The evidence is in. WHO says corticosteroids really do save lives of people critically ill with COVID-19



Shutterstock

Andrew McLachlan, University of Sydney

Readily available drugs, which dampen the runaway inflammatory response in patients severely ill with COVID-19, save lives, according to evidence released this week.

An analysis by the World Health Organisation (WHO), which drew together results from several studies, confirms the benefit of this group of anti-inflammatory steroid drugs, known as corticosteroids.

While earlier studies showed the apparent benefit of one of these drugs, dexamethasone, this latest evidence goes further.

It shows other cheap and readily available corticosteroid drugs, including hydrocortisone, could benefit patients at the life-threatening stages of coronavirus infection.

Remind me again, what are corticosteroids?

Corticosteroids have been used for decades to treat a variety of inflammatory conditions. These include severe forms of lung inflammation, such as pneumonia, shock due to infection, and severe respiratory syndromes. They are also used to treat more common conditions, including asthma and eczema.

These medicines are on the WHO list of essential medicines, meaning they are widely available (usually at low cost).




Read more:
What medicines would we pack for a trip to Mars?


What do we already know about corticosteroids for COVID-19?

In June, early release of results from the RECOVERY trial showed dexamethasone reduced the risk of death by up to a third in people hospitalised with COVID-19 who needed a ventilator to help them breathe.

Results of the dexamethasone trial were released early.

Despite the early release of the trial results, and limited details at the time, the findings were compelling and clinical practice changed.

Several other trials were stopped. All patients switched to receive active treatment with a corticosteroid.

The results of the RECOVERY trial have since been formally peer reviewed and published.




Read more:
Dexamethasone: the cheap, old and boring drug that’s a potential coronavirus treatment


What does the latest evidence say?

The WHO drew together results from seven randomised clinical trials, including data from 1,703 critically ill patients with COVID-19.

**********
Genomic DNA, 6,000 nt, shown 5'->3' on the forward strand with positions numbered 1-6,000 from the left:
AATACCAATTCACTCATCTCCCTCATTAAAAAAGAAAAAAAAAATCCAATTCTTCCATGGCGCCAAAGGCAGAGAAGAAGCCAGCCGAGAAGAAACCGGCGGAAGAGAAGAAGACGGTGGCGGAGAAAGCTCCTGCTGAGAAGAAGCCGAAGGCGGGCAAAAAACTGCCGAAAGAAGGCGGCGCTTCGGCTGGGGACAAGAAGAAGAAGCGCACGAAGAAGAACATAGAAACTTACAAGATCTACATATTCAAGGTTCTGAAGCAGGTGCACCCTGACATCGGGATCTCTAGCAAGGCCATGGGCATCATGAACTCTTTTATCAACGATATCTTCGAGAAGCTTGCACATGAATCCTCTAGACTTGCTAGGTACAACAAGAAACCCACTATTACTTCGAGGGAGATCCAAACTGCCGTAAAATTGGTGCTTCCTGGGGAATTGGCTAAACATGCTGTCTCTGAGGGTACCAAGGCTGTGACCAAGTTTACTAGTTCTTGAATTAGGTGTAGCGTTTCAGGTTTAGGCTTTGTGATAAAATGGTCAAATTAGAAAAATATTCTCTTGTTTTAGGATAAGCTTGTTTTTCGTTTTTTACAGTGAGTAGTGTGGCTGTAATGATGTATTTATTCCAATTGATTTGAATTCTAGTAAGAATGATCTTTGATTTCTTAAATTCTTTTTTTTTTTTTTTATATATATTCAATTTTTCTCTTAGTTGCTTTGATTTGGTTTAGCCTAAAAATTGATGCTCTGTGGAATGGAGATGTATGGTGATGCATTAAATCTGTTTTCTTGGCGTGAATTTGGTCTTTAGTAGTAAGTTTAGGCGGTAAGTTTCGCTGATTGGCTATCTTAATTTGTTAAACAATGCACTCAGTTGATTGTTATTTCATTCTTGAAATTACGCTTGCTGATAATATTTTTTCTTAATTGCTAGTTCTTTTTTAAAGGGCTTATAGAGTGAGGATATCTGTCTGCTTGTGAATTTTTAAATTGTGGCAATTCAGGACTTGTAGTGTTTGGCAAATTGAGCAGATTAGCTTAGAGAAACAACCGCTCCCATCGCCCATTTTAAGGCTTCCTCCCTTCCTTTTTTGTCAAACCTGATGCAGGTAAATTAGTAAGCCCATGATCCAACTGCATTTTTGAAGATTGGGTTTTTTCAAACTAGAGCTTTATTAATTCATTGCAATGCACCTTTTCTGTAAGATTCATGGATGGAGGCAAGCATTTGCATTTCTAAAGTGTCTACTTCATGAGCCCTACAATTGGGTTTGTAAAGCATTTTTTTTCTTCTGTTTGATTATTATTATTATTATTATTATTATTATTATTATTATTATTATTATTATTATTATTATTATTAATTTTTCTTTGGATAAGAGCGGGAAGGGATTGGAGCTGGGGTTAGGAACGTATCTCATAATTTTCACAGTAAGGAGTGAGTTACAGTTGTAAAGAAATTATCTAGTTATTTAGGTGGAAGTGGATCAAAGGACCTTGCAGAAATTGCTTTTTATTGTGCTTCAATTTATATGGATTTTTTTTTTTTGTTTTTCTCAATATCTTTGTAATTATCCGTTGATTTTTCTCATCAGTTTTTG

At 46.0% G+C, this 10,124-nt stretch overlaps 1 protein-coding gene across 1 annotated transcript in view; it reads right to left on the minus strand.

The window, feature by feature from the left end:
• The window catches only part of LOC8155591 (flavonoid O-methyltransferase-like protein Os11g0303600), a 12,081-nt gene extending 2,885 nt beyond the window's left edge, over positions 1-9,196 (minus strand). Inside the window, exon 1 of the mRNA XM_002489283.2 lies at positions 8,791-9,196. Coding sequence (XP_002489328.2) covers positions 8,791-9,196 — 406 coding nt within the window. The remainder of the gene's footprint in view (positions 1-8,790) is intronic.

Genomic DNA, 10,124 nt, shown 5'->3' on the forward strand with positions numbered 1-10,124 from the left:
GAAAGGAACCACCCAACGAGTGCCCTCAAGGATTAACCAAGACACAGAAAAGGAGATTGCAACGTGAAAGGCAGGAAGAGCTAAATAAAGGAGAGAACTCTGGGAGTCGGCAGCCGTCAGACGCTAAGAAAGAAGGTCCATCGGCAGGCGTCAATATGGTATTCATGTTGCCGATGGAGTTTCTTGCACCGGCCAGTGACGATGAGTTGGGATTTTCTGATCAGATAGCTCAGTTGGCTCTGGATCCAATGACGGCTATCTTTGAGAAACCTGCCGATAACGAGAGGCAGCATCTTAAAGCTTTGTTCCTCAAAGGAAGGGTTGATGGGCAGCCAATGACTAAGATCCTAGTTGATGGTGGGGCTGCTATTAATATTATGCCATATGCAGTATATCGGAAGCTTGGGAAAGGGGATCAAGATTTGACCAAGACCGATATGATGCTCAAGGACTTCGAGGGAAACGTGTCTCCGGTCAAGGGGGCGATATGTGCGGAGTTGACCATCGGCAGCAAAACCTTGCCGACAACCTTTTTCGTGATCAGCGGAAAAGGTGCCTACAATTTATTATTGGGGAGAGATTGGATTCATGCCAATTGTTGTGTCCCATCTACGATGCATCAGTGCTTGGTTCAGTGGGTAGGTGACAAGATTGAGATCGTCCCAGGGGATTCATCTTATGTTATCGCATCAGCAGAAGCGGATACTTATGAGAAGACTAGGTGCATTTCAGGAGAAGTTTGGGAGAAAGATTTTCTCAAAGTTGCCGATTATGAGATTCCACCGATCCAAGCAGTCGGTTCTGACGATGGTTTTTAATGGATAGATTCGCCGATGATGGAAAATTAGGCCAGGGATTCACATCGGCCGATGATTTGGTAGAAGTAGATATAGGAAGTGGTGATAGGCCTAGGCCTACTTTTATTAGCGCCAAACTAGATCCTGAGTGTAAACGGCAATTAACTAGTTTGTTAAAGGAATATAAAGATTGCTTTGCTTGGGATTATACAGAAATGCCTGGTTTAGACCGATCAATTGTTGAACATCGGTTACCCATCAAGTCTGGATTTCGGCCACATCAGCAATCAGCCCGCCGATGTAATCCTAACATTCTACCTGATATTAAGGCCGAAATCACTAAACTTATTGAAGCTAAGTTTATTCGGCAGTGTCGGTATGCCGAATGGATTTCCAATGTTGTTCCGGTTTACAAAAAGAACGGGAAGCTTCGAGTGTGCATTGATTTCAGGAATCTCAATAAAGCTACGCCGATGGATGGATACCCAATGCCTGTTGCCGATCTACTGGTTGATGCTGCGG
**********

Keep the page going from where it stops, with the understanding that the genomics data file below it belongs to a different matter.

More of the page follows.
This is a powerful and compelling way to combine information and truly address the question of whether these medicines benefit people in hospital critically unwell with COVID-19.




Read more:
ICU ventilators: what they are, how they work and why it’s hard to make more


The study, which included patients from Australia and New Zealand, found almost 33% of people treated with corticosteroids died within 28 days of treatment. This was compared with 41% of patients who received supportive care (or placebo). Corticosteroid treatment helped patients whether or not they needed ventilation or oxygen.

Importantly, the analysis also concluded the benefits were not specific to one corticosteroid drug but were the same for dexamethasone and hydrocortisone.

Corticosteroids can also have an impact on the immune system. So the researchers looked at the risk of infection from other causes, for example bacterial pneumonia, and found it was not a major concern.

What does this mean for patients?

The weight of evidence has led WHO guidelines this week to strongly recommend using corticosteroids to treat people with severe or critical COVID-19.

This aligns with current Australian guidelines for treating hospitalised patients with COVID-19 needing oxygen support.

Corticosteroids are not for everyone and are not a cure

It is important to remember these findings only apply to using corticosteroids in critically ill people hospitalised with COVID-19. There is currently limited information to suggest these medicines are appropriate for people with mild COVID-19.

While corticosteroids help treat the body’s response to the coronavirus infection, they are not antiviral drugs. They do not inhibit the virus itself, so they are not a cure.